A rural Republican lawmaker is proposing a partial revival of mobile early voting, an easily manipulated practice banned by Texas lawmakers last session that Democrats are currently suing to restore statewide.
Mobile voting, also known as “rolling polling,” involves repeatedly moving temporary polling stations from place to place during the early voting period.
In 2019, lawmakers passed House Bill 1888 to end rolling polling because local officials were using the process to tilt election results in their favor, targeting favorable voters while depressing general turnout.
The law now requires all early voting places to be open the same days and hours as a county’s main early voting site, giving all voters uniform access to the polls.
At last week’s House Elections Committee hearing, State Rep. Travis Clardy (R–Nacogdoches) laid out House Bill 2149, which would allow mobile voting to resume in counties with fewer than 100,000 residents.
That’s more than 200 of the state’s 254 counties.
Clardy said HB 1888 created “unintended consequences” and “threw a lot of smaller counties into a tizzy.”
He said the concern then was the “overzealous” moving of polling places to very favorable locations, particularly by nonpartisan subdivisions holding bond and tax elections.
But the new law undercut the ability of local election officials to use limited resources to accommodate voters who are spread out across a large area.
The issue exemplifies the tension within the Texas Legislature between rural and urban districts that doesn’t always align with partisan differences.
Clardy’s House District 11 covers a mostly rural portion of East Texas encompassing Cherokee, Nacogdoches, and Rusk counties, each with well under 100,000 residents.
Clardy has described himself as “the lone voice in the wilderness” for rural counties across the state.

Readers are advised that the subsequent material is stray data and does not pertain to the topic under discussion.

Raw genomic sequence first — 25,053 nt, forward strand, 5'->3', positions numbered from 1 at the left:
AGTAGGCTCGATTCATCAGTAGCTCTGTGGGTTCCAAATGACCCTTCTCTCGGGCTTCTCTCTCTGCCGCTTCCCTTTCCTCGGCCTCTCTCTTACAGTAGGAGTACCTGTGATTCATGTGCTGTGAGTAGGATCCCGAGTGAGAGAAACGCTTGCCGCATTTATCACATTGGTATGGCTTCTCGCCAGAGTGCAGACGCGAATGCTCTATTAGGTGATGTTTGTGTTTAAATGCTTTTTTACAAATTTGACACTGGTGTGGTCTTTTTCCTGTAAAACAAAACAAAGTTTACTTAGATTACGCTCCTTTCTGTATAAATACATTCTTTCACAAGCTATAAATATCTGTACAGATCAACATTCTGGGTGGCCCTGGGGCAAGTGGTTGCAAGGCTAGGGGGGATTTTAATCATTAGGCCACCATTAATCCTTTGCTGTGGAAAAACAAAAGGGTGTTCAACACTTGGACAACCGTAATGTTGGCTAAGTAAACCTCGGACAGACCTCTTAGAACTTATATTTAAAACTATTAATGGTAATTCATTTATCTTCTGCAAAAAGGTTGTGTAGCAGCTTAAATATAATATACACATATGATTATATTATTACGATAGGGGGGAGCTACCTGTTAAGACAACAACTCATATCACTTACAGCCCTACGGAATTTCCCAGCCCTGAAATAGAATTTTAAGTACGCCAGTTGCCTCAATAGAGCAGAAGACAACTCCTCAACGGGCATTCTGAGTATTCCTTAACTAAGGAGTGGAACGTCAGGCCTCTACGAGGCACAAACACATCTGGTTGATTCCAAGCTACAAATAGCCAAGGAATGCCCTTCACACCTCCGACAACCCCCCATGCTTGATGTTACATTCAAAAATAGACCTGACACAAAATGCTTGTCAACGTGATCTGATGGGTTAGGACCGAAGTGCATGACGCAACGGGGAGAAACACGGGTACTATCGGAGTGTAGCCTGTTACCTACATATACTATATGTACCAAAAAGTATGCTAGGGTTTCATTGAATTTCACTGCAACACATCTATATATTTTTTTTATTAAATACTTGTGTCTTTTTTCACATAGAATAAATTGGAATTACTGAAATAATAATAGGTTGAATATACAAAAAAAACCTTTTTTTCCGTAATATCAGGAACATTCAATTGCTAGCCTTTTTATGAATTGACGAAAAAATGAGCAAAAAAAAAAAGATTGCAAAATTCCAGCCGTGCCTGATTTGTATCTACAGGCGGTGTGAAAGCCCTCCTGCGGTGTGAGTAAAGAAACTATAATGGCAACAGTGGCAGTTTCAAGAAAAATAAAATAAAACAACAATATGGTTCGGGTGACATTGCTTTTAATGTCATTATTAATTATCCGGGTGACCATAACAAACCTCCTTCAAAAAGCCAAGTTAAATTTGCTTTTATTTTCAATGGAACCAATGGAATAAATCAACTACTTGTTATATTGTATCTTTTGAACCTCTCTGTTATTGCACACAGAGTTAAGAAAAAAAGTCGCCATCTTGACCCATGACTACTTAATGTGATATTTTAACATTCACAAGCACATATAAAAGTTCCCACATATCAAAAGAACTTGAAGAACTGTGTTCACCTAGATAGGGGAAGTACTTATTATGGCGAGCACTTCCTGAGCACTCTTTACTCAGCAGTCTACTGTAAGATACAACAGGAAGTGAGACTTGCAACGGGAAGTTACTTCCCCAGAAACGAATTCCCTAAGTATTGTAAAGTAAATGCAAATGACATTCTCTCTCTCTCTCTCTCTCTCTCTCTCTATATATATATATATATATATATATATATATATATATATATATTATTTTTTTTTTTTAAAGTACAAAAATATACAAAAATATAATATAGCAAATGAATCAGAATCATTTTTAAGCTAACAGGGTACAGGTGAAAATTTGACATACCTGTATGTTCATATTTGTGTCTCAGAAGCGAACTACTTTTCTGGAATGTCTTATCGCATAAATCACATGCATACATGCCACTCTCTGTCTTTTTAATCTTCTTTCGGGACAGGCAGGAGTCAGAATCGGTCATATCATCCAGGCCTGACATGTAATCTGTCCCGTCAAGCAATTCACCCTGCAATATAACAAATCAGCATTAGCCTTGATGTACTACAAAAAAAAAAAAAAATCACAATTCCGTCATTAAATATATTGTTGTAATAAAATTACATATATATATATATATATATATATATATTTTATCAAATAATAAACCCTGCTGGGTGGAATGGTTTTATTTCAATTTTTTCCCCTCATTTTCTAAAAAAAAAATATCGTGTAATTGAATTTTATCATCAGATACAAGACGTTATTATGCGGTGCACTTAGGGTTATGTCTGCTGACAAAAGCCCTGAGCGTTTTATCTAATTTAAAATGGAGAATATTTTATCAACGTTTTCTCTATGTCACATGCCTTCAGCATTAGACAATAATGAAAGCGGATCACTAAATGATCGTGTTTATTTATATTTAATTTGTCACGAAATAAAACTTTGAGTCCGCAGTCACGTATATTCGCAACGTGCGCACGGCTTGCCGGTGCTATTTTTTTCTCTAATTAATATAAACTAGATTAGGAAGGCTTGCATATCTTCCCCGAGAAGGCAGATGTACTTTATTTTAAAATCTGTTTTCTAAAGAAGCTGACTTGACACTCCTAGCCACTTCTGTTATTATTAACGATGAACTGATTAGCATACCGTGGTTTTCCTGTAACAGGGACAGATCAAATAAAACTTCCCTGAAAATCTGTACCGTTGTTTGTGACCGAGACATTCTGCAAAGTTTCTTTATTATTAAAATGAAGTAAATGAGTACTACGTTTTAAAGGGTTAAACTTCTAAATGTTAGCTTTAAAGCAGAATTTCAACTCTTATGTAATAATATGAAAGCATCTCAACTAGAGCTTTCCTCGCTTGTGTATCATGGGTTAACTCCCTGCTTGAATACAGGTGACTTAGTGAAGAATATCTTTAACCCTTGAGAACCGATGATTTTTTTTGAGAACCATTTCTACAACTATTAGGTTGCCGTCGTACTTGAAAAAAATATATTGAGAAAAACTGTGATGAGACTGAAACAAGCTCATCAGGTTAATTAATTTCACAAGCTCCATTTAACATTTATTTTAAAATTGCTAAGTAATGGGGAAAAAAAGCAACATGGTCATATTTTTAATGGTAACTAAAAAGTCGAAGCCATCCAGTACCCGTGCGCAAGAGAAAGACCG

He said his bill restores local control and ownership of the election process, adding local officials know best how to run their elections.
“They know the counties and the voting patterns and how best to use their voting resources and not waste county dollars keeping open full-time voting locations,” Clardy said.
Democrat State Rep. John Bucy (Cedar Park), who serves with Clardy on the elections committee, endorsed restoring mobile voting for all counties, saying it would also benefit rural areas of larger counties like Williamson, where his district is located.
But Democrats have added motivations for wanting to bring back rolling polling.
The Texas Democrat Party filed a lawsuit in 2019 seeking to block HB 1888, claiming it would result in unconstitutional age discrimination by making it harder for college students—who they expect to favor Democrats—to vote. The case is still working its way through federal courts.
Texas Democrat Party representative Glen Maxey told the committee ending mobile voting had not diminished college voters’ access or turnout, but he supports Clardy’s bill.
Maxey said problems occurred in the past during low-turnout elections where officials were “venue-shopping for voters,” and he suggested revising the bill to allow rolling polling in all counties during primary and general elections.
Alan Vera, head of the Harris County Republican Party’s ballot security committee, said HB 1888 had been “heavily motivated” by the “outlandish behavior” of school districts moving polls from school to school, and game to game, and even PTA meetings, so the average working person could not find the polls.
Rolling polling was often abused by school districts looking to pass bonds or tax increases. By ensuring that beneficiaries of a proposed bond or tax hike made up a higher percentage of the total vote, a school district could radically improve its chances to pass the measure.
Former Harris County election official Ed Johnson said he had seen rolling-polling abuse all around the state and not just in small elections, but in primary and general elections as well.
Johnson suggested requiring polling places to remain in a fixed location for the same number of days within each county commissioner district. He said the process needs to be “fair and equitable” so officials are not “traveling around looking for” favorable voters.
Clardy said he doesn’t share the same level of distrust for local election officials.
“I have a high degree of confidence in elections in Texas,” Clardy said. “I’m not trying to dictate top-down how counties run an election.”
He said if officials in large counties like Harris abuse mobile voting, voters can hold them accountable.
“There’s a cure for this if they make a bad decision,” he added. “They’re called elections.”
“We want everyone to be able to vote conveniently, locally,” Clardy concluded.
Yet if rolling polling is restored, as Clardy and Democrats want, Texans in some locations may be able to vote more conveniently than others.